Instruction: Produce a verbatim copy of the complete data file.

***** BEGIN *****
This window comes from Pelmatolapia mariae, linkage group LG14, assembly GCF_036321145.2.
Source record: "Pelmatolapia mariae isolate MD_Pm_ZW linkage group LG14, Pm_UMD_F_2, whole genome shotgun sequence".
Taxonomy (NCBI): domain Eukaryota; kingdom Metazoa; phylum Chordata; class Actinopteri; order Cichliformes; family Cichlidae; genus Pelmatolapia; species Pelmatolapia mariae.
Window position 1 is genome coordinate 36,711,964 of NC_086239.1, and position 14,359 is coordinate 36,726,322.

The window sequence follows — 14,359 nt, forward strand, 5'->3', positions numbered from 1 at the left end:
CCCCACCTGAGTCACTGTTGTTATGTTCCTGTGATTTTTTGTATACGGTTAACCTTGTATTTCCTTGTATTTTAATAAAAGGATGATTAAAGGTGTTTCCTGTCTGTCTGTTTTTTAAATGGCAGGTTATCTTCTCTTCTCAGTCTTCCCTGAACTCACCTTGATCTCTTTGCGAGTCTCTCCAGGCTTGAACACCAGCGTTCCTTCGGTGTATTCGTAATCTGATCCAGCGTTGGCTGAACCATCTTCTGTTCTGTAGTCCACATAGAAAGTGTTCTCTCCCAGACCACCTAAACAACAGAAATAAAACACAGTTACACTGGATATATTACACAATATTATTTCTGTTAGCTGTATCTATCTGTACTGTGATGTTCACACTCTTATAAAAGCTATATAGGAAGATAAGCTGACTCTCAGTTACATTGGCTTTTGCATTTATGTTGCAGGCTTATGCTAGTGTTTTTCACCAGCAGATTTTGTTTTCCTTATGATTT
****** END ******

This window comes from Pelmatolapia mariae, linkage group LG14, assembly GCF_036321145.2.
Source record: "Pelmatolapia mariae isolate MD_Pm_ZW linkage group LG14, Pm_UMD_F_2, whole genome shotgun sequence".
Taxonomy (NCBI): domain Eukaryota; kingdom Metazoa; phylum Chordata; class Actinopteri; order Cichliformes; family Cichlidae; genus Pelmatolapia; species Pelmatolapia mariae.
Window position 1 is genome coordinate 36,711,964 of NC_086239.1, and position 14,359 is coordinate 36,726,322.

The window sequence follows — 14,359 nt, forward strand, 5'->3', positions numbered from 1 at the left end:
CCCCACCTGAGTCACTGTTGTTATGTTCCTGTGATTTTTTGTATACGGTTAACCTTGTATTTCCTTGTATTTTAATAAAAGGATGATTAAAGGTGTTTCCTGTCTGTCTGTTTTTTAAATGGCAGGTTATCTTCTCTTCTCAGTCTTCCCTGAACTCACCTTGATCTCTTTGCGAGTCTCTCCAGGCTTGAACACCAGCGTTCCTTCGGTGTATTCGTAATCTGATCCAGCGTTGGCTGAACCATCTTCTGTTCTGTAGTCCACATAGAAAGTGTTCTCTCCCAGACCACCTAAACAACAGAAATAAAACACAGTTACACTGGATATATTACACAATATTATTTCTGTTAGCTGTATCTATCTGTACTGTGATGTTCACACTCTTATAAAAGCTATATAGGAAGATAAGCTGACTCTCAGTTACATTGGCTTTTGCATTTATGTTGCAGGCTTATGCTAGTGTTTTTCACCAGCAGATTTTGTTTTCCTTATGATTT